Today’s New Testament lesson is not a text dealing with individual salvation but is an ethical text dealing with the outworking of salvation in the believing community for the sake of the world. Paul’s present concern was with a group of believers being God’s people. Individuals were to stop their selfish in-fighting and get along with each other.

To do that, the entire group was to set aside selfish ambition and put the concerns of others ahead of their own personal agendas. Everyone is to think of the needs of the group. When we do that, we then discern that murmuring and grumbling are simply not helpful. And, what’s more, such an attitude can damage, even destroy a group through bitterness resulting in gangrene of the church body.

Instead, we are to be blameless and pure in all our dealings with one another. Here are a few basic ways this communal concern works itself out practically:

  • No one cries alone.
  • No one suffers in silence.
  • No one falls through the cracks.
  • There is always someone present to share joy with.
  • There is always someone around to hear your story.
  • There is always somebody there to pick you up.

When such a dynamic dominates any group, then it will be hard to find any grumblers, any sort of in-fighting, and little discontent. Rather, there is a great deal of carrying one another’s burdens, a lack of judgment toward others, and a settled hope that, even though the world might be going to hell in a handbasket, we will be okay because we have each other.

So then, the church is to be an inclusive community, inviting persons into a hospitable space of care and support. Church as factory cannot do this. Church made up of special interest groups is not able to do this. Church as simply a Sunday affair will never get it done.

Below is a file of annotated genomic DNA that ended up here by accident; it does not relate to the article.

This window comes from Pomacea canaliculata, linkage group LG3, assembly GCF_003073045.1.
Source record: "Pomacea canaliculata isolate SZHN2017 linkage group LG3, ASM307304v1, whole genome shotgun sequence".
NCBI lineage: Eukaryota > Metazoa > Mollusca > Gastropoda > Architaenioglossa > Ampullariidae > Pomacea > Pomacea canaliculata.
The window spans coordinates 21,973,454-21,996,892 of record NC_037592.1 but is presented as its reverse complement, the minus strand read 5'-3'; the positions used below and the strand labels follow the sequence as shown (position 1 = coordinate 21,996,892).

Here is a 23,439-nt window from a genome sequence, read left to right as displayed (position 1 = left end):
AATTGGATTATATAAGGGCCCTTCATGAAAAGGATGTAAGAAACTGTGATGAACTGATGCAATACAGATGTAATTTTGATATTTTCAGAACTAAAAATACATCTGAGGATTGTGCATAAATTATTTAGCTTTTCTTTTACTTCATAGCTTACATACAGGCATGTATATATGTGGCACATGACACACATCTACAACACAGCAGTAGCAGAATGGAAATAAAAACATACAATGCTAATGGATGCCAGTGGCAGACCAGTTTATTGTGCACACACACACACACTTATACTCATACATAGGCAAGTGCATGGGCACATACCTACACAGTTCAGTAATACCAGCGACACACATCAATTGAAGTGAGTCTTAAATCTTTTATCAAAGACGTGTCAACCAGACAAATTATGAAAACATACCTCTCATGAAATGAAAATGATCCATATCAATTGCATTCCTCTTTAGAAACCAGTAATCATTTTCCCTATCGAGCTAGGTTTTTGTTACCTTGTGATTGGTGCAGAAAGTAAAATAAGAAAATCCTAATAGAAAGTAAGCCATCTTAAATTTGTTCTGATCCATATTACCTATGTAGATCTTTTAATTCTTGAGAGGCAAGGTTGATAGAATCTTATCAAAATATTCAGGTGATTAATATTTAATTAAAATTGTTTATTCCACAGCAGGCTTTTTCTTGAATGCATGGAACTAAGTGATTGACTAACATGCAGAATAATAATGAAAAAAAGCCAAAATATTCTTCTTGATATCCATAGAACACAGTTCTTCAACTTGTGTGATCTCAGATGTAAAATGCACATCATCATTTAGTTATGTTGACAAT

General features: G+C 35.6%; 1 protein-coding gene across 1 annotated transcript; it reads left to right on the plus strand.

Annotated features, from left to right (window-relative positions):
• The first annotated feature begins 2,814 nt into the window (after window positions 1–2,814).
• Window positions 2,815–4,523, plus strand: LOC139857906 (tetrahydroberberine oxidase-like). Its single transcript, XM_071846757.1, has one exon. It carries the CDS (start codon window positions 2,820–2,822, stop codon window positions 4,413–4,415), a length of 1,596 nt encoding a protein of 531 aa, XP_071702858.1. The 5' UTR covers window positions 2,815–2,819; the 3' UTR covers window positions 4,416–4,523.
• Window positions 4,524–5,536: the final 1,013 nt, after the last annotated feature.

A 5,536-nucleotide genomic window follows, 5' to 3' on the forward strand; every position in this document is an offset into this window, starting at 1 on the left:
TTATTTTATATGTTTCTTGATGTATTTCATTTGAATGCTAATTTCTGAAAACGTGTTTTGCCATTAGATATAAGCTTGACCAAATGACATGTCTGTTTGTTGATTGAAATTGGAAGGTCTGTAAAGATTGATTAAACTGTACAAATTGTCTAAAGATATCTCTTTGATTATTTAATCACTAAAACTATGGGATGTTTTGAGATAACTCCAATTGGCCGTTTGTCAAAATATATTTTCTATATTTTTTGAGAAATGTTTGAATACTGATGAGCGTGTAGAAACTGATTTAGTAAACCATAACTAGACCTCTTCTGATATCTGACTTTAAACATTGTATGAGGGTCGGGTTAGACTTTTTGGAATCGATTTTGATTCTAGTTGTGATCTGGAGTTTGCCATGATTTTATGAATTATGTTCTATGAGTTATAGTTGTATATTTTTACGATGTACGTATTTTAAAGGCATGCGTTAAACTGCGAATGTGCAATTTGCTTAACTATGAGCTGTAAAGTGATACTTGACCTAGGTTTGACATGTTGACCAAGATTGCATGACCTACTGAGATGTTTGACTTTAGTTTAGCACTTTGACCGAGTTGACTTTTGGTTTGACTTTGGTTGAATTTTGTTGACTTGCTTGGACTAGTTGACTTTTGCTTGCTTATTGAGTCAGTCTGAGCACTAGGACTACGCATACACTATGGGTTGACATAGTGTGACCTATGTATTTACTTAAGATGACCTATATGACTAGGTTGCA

However, Church poured out as an offering to the world will get it right. Church as oriented toward faithful service for the common good of all has it. Church as the community of the redeemed, living out their faith together as one people of God cannot be stopped or restrained from blessing the entire planet.

Do you want to go it alone? That is what Satan did, and it hasn’t worked out so well for us.

Will you think of the needs of the group? That is what Jesus did, and it resulted in our salvation.

We are to work out that salvation, together, so that our collective faith is strengthened, and the world is delivered from its great loneliness. So, put your best foot forward and think of the needs of the group.

Holy God, we your people come with deep gratitude for our common call as believers for the life of your big world. Draw us into communion with you and all creation. Living with intentional awareness and openness to change, we seek to expand the expression of our collective obedience to the mission of Jesus to love God and neighbor, inviting others to walk with us in sharing our gifts. Free our hearts to recognize and attend to Christ in hidden and unexpected places. We renounce and reject societal barriers created by the misuse of power and authority by selfish individuals. Transform us to listen deeply to one another and to the brokenness of the world. Bless our efforts to be the change we want to see in the world, through the enablement of your Holy Spirit. Amen.